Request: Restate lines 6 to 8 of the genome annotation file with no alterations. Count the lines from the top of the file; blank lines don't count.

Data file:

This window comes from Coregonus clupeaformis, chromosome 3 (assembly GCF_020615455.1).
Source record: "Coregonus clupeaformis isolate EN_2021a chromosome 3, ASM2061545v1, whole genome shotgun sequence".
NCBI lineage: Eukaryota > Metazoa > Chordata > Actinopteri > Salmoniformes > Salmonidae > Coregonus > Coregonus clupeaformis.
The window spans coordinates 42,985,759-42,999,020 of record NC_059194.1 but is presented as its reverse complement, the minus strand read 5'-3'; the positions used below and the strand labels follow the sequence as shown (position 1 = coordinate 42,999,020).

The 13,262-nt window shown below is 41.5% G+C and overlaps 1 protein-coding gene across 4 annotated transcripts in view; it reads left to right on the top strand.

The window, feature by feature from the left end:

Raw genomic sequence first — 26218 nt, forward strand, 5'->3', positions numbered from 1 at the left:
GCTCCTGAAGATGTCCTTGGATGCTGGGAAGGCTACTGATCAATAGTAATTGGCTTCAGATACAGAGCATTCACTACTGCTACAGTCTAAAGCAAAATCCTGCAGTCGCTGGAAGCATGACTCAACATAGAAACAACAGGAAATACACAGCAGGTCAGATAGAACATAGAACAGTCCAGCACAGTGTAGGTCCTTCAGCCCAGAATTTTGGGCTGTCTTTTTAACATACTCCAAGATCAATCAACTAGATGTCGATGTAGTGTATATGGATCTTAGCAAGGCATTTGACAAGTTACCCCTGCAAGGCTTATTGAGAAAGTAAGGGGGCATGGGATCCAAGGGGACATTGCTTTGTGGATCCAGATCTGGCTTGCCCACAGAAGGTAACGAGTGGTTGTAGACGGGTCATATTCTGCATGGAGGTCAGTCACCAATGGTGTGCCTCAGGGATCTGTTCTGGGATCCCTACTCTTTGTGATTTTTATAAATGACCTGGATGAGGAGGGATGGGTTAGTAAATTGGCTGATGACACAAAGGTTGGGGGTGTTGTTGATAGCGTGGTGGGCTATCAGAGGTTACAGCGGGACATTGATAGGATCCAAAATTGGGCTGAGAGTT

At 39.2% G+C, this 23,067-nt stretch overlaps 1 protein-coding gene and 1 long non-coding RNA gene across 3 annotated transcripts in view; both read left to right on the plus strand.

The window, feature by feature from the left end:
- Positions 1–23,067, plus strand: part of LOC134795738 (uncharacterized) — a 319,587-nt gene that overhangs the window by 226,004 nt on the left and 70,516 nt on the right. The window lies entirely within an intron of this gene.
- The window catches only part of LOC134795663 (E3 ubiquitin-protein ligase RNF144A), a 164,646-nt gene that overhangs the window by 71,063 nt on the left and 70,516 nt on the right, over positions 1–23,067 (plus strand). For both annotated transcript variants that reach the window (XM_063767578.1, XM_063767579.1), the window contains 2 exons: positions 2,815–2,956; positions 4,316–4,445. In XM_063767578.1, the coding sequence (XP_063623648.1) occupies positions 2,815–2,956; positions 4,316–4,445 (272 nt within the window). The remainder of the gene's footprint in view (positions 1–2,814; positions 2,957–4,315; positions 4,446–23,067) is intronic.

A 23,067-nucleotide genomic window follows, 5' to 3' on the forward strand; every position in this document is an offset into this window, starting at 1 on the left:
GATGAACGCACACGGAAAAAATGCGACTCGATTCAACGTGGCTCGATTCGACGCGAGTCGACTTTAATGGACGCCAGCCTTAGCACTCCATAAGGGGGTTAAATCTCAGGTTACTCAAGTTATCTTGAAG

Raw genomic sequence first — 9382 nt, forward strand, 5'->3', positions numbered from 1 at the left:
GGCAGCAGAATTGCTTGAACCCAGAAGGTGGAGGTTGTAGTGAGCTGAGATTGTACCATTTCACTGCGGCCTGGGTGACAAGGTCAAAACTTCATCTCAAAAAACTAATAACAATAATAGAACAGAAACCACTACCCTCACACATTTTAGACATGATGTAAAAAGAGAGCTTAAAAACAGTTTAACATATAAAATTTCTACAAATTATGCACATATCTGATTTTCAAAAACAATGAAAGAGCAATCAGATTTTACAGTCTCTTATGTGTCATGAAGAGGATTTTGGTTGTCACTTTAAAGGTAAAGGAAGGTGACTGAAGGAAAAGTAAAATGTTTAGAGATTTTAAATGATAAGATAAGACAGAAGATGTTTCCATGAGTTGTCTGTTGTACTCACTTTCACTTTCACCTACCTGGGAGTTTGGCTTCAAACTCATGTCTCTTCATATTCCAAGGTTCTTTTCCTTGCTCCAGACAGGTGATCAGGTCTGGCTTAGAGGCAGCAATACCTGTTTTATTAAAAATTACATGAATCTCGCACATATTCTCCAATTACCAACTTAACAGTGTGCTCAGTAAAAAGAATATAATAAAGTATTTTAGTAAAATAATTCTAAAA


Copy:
The window, feature by feature from the left end:

Raw genomic sequence first — 26218 nt, forward strand, 5'->3', positions numbered from 1 at the left:
GCTCCTGAAGATGTCCTTGGATGCTGGGAAGGCTACTGATCAATAGTAATTGGCTTCAGATACAGAGCATTCACTACTGCTACAGTCTAAAGCAAAATCCTGCAGTCGCTGGAAGCATGACTCAACATAGAAACAACAGGAAATACACAGCAGGTCAGATAGAACATAGAACAGTCCAGCACAGTGTAGGTCCTTCAGCCCAGAATTTTGGGCTGTCTTTTTAACATACTCCAAGATCAATCAACTAGATGTCGATGTAGTGTATATGGATCTTAGCAAGGCATTTGACAAGTTACCCCTGCAAGGCTTATTGAGAAAGTAAGGGGGCATGGGATCCAAGGGGACATTGCTTTGTGGATCCAGATCTGGCTTGCCCACAGAAGGTAACGAGTGGTTGTAGACGGGTCATATTCTGCATGGAGGTCAGTCACCAATGGTGTGCCTCAGGGATCTGTTCTGGGATCCCTACTCTTTGTGATTTTTATAAATGACCTGGATGAGGAGGGATGGGTTAGTAAATTGGCTGATGACACAAAGGTTGGGGGTGTTGTTGATAGCGTGGTGGGCTATCAGAGGTTACAGCGGGACATTGATAGGATCCAAAATTGGGCTGAGAGTT